Sunday 24 September 2017

#readcookeat recipe : Tarte Bressane (Piglettes)

The tagline on the front cover of Piglettes by Clémentine Beauvais (click through to read my review) already suggested that it would be a good candidate for the #readcookeat challenge : "The summer three girls found love, friendship and sausages" ! It is a heartwarming tale about three young girls, cruelly crowned as winners of the Ugliest Girl at School competition, who decide to club together and cycle all the way to Paris, in order to deal with some of the demons in their personal lives. Sausages besides, there are some lovely mentions of food, which the main character Mireille waxes lyrical about :

p31 I like Bourg-en-Bresse, my lovely town, my beautiful canteen. It's a town that feeds its people well. There are bakeries with sugar tarts as wide as bike wheels, lumpy with pink pralines. There's Le Français, the brasserie so gilded and full of mirrors that your eyes water as you eat your filet Pierre - a pillow of raw beef so soft you can cut into it with your fork like a huge strawberry. There's my grandparents' restaurant, the George & Georgette, two Michelin stars, opposite the recently whitened church of Brou. There they serve whole frogs gurgling in puddles of parsley butter, heavy cast-iron pots containing shrivelled, smoky snails, enormous clumpy quenelles whistling with steam, baked pâtés in glassy jelly ...
And cheese boards ! Mould-dappled Bresse Bleu, cinder-dashed Morbier, extra-old Mimolette, red as brick, and lumpy fromage frais, sprinkled with chives, lavishly wrapped in thick cream...
And hemispheres of wine in the glasses - and then, when it's time for coffee, box after box of chocolates and glazed chestnuts ...
And brioche and pies, fougasses and baguettes; breads of all shapes and sizes, stuffed with green olives, peppers, figs, onions, nuts or dry sausage; breads that are hot and spongy, stick to your teeth, drink the butter and the yellow wax of the foie gras ...
So, yes - it's obviously to be expected that I might be a little bit chubbier than the red-haired model in the window of Sandy Hair Salon; not a surprise that I tend to pass on the "ZeroCal Sandwich" option at the canteen - two Krisprolls and a slice of 100 per cent organic chicken, 2 per cent fat, 1.2 per cent carbs. And not a surprise, Malo, that you should be so skinny and so nasty, spending the day, as you do, chewing greyish gum, in this town made entirely of sugar and cheese ...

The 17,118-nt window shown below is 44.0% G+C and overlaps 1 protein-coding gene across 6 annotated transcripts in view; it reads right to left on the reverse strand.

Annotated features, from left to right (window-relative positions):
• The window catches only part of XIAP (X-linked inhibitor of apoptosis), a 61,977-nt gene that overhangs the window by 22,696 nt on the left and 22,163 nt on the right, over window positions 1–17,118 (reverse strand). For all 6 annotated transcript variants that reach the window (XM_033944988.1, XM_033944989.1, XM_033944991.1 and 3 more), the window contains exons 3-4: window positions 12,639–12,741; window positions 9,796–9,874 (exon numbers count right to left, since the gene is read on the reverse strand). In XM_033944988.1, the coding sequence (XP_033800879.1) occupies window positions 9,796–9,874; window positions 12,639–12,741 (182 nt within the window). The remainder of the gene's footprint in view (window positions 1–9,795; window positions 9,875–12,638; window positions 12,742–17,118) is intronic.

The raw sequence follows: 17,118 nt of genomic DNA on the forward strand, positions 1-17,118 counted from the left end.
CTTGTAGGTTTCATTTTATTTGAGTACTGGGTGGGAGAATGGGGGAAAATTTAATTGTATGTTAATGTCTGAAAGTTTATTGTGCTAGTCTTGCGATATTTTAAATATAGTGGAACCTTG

Well, I didn't fancy frogs or snails, raw beef or mouldy cheese, but the mention of Tarte au Sucre or Sugar Tart intrigued me so I went to investigate. It turns out that there are various types, with sugar and butter, chocolate chips, cream, or the pink pralines that Mireille mentioned. Dashing around Lidl the other day grabbing some last minute essentials, I did a double take when I saw some bags of the very same lumpy pink pralines that were mentioned in the book. I've never seen them before (although maybe I just never noticed them, before reading about them) but it was like a sign so I had to give the recipe a go !

I used the recipe on the French Miamamia blog, so I'll translate the recipe here, but do head over to see the original for the photos of the different variants.

Tarte Bressane (Pink Praline Tart)

ingredients :

250g plain flour
13g dried yeast (or you could use fresh)
50ml warm milk
2 eggs
90g softened butter
30g sugar
1/2tsp salt
150g marscapone or thick crème fraîche
120g pink pralines

Put the yeast in the lukewarm milk and stir to dissolve.

Put the flour, sugar, salt and eggs in a separate bowl. Pour in the yeast and milk mixture and mix then knead to make a dough.

Ours was very sticky and although I added extra flour, it didn't get any better !

Form into a ball, cover the bowl with a tea towel and leave to rise for an hour or so.

Spread out the dough to fill a large pie tin, lined with baking parchment. (Yep, still very sticky ! The original recipe says to raise the edges to make a pie crust so it really shouldn't be this sticky - not sure what happened !) Leave to rise for a further 15 minutes.

Put the pralines in a bag and bash them with a rolling pin - you still want chunks, not pink almond dust !

 Spread marscapone over the top of the dough then scatter over the pralines.

Bake at 200° for 15 minutes - the cream won't change colour so it doesn't look cooked but stab it with a sharp knife and it should be done.

It's halfway between a cake and a bread - basically a very soft, spongy brioche with a pronounced yeasty taste and a sweet and creamy topping. It can be eaten warm or cold.

Joining in with the #readcookeat challenge over at Chez Maximka.


  1. Love the colours!

  2. What an unusual recipe! I've never come across tarte bressane. It looks tasty, and I'd be very curious to try it, though I haven't seen pink praline anywhere. I have eaten snails many years ago, visiting friends in France, and they were actually pretty good. Frogs, no, haven't tried, and won't be in a rush to try. :)

    1. I did eat snails once, to save face, but I just swallowed without chewing !! lol


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